J is for Jackfruit (Mít)

Jackfruit grow on short stalks right from the trunk and branches. They are the largest tree-borne fruit in the world, bigger even than the durian. While a typical fruit might weigh anywhere from 15 to 20 kg, they can reach up to 35. Most of the ones I see in the market are almost a metre long.

jackfruit growing near tu duc

Jackfruit has a few unusual attributes. All those pimply bumps on the outside and the many arils on the inside are the result of hundreds of female flowers growing and fusing together, so each fruit is actually many fruits. Cutting one open exposes an inedible central core and hundreds of arils nestled amongst many flattened, somewhat fibrous filaments, often called rags. These rags are unfertilized flowers. Jackfruit are the largest known tree-borne fruit in the world, bigger even than the durian. While a typical fruit might weigh anywhere from 15 to 20 kg, they can reach up to 35. Most of the ones I see in the market are almost a metre long.Though some people claim the fruit are stinky, the bad odour mostly comes from overripe ones.

jackfruit close-up

My mother-in-law slices immature jackfruit flesh and uses it to make a soup, canh mít, flavoured with lốt leaves and ruốc (shrimp paste). Sometimes she adds shrimp to the soup too. The starchy young fruit has a mild taste that works well with strong flavourings. Young jackfruit’s meaty texture makes it popular for preparing vegetarian dishes at pagodas and on meatless days. This is a people’s dish, sometimes called a dish for the poor, unlike many of the local Huế specialties that find their roots in the imperial kitchens. Still, the popularity of jackfruit in Huế does have imperial roots; during his eleven-year reign, King Minh Mạng issued an edict ordering people to plant jackfruit trees everywhere that the land lay uncultivated.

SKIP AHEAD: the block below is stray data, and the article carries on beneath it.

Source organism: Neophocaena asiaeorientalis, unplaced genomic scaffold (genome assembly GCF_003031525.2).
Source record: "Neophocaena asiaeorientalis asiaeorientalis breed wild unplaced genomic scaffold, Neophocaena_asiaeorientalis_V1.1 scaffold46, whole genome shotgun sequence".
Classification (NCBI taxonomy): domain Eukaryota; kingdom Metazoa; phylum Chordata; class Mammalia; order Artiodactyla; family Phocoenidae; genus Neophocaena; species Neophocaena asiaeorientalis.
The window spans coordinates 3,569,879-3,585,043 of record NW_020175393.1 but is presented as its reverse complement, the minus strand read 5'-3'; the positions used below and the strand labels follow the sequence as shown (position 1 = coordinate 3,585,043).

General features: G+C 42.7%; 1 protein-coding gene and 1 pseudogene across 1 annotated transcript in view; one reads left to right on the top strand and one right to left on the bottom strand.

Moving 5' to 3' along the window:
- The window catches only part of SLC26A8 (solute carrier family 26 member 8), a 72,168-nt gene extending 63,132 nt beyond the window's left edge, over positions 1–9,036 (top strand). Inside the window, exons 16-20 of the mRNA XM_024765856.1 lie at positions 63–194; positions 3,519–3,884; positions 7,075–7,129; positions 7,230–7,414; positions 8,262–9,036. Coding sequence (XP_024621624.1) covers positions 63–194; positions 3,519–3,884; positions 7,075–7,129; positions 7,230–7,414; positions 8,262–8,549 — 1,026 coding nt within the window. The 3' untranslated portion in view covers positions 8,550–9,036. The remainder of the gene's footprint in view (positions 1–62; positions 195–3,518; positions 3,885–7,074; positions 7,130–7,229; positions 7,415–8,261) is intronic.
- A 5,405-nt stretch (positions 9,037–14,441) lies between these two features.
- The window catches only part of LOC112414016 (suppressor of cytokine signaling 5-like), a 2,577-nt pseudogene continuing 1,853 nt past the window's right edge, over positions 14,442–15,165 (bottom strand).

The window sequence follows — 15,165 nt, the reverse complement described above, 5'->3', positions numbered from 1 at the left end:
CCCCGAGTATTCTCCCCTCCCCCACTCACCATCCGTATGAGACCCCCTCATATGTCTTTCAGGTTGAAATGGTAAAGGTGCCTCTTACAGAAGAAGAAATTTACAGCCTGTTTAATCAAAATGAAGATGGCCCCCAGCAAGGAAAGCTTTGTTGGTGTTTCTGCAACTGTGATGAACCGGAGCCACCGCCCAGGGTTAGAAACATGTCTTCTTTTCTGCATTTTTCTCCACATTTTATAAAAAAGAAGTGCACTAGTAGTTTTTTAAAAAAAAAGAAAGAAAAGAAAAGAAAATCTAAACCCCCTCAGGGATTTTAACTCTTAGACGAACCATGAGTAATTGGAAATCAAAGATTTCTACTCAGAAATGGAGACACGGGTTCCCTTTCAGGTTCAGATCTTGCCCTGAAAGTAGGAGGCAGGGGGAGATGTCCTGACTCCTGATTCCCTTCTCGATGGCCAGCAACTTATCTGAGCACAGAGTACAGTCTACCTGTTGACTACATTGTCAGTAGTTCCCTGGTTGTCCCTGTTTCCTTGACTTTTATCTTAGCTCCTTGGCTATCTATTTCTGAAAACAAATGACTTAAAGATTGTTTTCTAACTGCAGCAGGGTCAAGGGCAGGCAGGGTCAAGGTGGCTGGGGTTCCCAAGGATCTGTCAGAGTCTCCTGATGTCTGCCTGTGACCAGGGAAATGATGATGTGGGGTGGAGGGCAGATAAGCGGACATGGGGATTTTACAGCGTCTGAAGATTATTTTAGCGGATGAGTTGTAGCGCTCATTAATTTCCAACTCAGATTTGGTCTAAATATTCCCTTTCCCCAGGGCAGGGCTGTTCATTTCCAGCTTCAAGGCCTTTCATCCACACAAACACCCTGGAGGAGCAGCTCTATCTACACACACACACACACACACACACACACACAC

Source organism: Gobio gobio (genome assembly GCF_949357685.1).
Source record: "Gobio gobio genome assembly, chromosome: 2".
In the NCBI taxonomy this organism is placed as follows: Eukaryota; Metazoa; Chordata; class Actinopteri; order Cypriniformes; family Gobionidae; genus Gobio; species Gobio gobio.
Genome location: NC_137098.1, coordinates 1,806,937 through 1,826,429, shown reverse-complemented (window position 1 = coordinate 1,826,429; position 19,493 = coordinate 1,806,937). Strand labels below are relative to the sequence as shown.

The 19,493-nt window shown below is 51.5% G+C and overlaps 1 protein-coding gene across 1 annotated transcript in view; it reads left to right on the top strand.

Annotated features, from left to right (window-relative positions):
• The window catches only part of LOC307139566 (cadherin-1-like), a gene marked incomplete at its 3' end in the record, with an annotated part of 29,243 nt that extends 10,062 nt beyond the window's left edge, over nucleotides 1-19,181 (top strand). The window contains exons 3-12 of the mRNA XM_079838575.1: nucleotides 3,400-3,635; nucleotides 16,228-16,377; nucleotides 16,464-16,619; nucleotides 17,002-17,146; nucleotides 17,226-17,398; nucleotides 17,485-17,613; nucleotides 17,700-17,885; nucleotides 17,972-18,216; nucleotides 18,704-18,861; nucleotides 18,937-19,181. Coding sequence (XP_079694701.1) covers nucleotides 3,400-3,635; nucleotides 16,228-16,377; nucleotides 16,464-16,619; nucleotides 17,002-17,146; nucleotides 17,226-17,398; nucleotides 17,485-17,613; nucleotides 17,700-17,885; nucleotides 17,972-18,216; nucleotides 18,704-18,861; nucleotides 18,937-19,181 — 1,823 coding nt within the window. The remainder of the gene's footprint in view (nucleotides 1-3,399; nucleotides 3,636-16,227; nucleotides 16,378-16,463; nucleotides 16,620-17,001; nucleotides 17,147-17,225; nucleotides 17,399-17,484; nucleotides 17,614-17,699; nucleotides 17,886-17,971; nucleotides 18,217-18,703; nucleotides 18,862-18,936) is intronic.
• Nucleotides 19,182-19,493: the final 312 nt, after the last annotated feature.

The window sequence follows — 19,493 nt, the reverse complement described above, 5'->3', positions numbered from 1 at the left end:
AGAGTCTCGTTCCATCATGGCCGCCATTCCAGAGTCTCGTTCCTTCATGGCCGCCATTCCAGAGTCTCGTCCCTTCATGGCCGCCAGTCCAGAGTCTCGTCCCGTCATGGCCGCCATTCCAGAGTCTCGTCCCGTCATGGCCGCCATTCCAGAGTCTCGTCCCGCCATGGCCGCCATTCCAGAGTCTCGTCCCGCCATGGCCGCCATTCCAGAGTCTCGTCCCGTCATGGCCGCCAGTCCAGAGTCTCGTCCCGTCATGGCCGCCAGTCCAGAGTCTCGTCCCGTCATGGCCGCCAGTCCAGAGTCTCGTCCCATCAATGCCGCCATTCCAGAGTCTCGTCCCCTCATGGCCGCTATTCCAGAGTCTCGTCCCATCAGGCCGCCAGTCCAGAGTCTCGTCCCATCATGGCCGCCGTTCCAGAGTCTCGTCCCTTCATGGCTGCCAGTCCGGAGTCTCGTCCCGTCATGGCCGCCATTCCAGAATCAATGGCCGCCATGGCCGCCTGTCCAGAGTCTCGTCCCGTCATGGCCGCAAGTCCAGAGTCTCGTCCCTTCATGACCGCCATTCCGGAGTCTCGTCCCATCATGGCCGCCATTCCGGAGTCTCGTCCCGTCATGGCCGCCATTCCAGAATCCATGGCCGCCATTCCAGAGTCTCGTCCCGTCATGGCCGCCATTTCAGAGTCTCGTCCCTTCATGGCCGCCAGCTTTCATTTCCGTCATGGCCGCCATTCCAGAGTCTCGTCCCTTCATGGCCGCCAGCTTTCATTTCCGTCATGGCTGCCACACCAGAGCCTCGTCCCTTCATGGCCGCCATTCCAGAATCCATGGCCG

Sometimes we buy a chunk of fresh jackfruit (never a whole one—they’re usually just too big!) and we invite family members who live in neighbouring houses over for a feast. We cut the fruit into smaller chunks to make it less unwieldy, and then we pluck the tasty, fleshy arils out from the surrounding stringy filaments. The seeds pop out of the sections easily. To me, the aromatic, crunchy, sometimes waxy sections taste like a banana-pineapple fruit salad. We are careful to oil the knife before cutting the fruit, because it exudes a sticky white latex that gums up everything it touches. Children even smear the latex on sticks to trap dragonflies in flight.

The multitude of arils in a single fruit makes the jackfruit perfect for sharing, and typical of Huế people, my family loves to get together for a fruit feast. (Even a single mango, cut properly, becomes a joyous impromptu gathering for several siblings and cousins.)